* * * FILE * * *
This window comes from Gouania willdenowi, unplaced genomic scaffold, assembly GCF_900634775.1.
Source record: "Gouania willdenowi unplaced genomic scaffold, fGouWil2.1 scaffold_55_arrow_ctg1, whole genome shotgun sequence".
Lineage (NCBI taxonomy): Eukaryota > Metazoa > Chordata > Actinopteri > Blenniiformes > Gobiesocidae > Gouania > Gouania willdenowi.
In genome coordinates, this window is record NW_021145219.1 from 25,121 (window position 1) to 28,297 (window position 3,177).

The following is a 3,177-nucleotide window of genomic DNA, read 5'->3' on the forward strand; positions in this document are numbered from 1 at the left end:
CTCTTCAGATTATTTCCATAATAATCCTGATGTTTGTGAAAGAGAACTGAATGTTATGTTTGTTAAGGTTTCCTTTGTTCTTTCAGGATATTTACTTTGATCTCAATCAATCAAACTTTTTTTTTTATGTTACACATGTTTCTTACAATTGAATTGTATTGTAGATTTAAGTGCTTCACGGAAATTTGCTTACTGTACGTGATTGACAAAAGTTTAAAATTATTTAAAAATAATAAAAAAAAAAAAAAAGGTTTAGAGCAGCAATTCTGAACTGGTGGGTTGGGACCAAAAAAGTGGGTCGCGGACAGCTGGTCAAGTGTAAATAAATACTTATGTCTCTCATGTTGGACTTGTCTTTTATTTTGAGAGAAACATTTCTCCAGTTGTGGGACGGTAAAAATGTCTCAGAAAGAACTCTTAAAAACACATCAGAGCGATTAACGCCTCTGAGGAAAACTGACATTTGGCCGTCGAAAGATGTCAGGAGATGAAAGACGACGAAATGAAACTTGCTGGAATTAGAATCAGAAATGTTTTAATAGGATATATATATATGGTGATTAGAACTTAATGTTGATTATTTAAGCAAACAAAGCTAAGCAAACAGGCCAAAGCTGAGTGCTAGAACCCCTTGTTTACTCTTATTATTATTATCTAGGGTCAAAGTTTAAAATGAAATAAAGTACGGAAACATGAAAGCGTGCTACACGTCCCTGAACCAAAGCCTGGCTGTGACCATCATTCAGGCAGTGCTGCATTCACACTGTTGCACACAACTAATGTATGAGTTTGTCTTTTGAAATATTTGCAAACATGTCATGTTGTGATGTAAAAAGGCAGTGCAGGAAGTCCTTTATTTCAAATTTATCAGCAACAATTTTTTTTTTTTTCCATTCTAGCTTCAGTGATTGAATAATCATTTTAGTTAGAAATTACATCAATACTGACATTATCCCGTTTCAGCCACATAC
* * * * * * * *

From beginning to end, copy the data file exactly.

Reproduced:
This window comes from Gouania willdenowi, unplaced genomic scaffold, assembly GCF_900634775.1.
Source record: "Gouania willdenowi unplaced genomic scaffold, fGouWil2.1 scaffold_55_arrow_ctg1, whole genome shotgun sequence".
Lineage (NCBI taxonomy): Eukaryota > Metazoa > Chordata > Actinopteri > Blenniiformes > Gobiesocidae > Gouania > Gouania willdenowi.
In genome coordinates, this window is record NW_021145219.1 from 25,121 (window position 1) to 28,297 (window position 3,177).

The following is a 3,177-nucleotide window of genomic DNA, read 5'->3' on the forward strand; positions in this document are numbered from 1 at the left end:
CTCTTCAGATTATTTCCATAATAATCCTGATGTTTGTGAAAGAGAACTGAATGTTATGTTTGTTAAGGTTTCCTTTGTTCTTTCAGGATATTTACTTTGATCTCAATCAATCAAACTTTTTTTTTTATGTTACACATGTTTCTTACAATTGAATTGTATTGTAGATTTAAGTGCTTCACGGAAATTTGCTTACTGTACGTGATTGACAAAAGTTTAAAATTATTTAAAAATAATAAAAAAAAAAAAAAAGGTTTAGAGCAGCAATTCTGAACTGGTGGGTTGGGACCAAAAAAGTGGGTCGCGGACAGCTGGTCAAGTGTAAATAAATACTTATGTCTCTCATGTTGGACTTGTCTTTTATTTTGAGAGAAACATTTCTCCAGTTGTGGGACGGTAAAAATGTCTCAGAAAGAACTCTTAAAAACACATCAGAGCGATTAACGCCTCTGAGGAAAACTGACATTTGGCCGTCGAAAGATGTCAGGAGATGAAAGACGACGAAATGAAACTTGCTGGAATTAGAATCAGAAATGTTTTAATAGGATATATATATATGGTGATTAGAACTTAATGTTGATTATTTAAGCAAACAAAGCTAAGCAAACAGGCCAAAGCTGAGTGCTAGAACCCCTTGTTTACTCTTATTATTATTATCTAGGGTCAAAGTTTAAAATGAAATAAAGTACGGAAACATGAAAGCGTGCTACACGTCCCTGAACCAAAGCCTGGCTGTGACCATCATTCAGGCAGTGCTGCATTCACACTGTTGCACACAACTAATGTATGAGTTTGTCTTTTGAAATATTTGCAAACATGTCATGTTGTGATGTAAAAAGGCAGTGCAGGAAGTCCTTTATTTCAAATTTATCAGCAACAATTTTTTTTTTTTTCCATTCTAGCTTCAGTGATTGAATAATCATTTTAGTTAGAAATTACATCAATACTGACATTATCCCGTTTCAGCCACATAC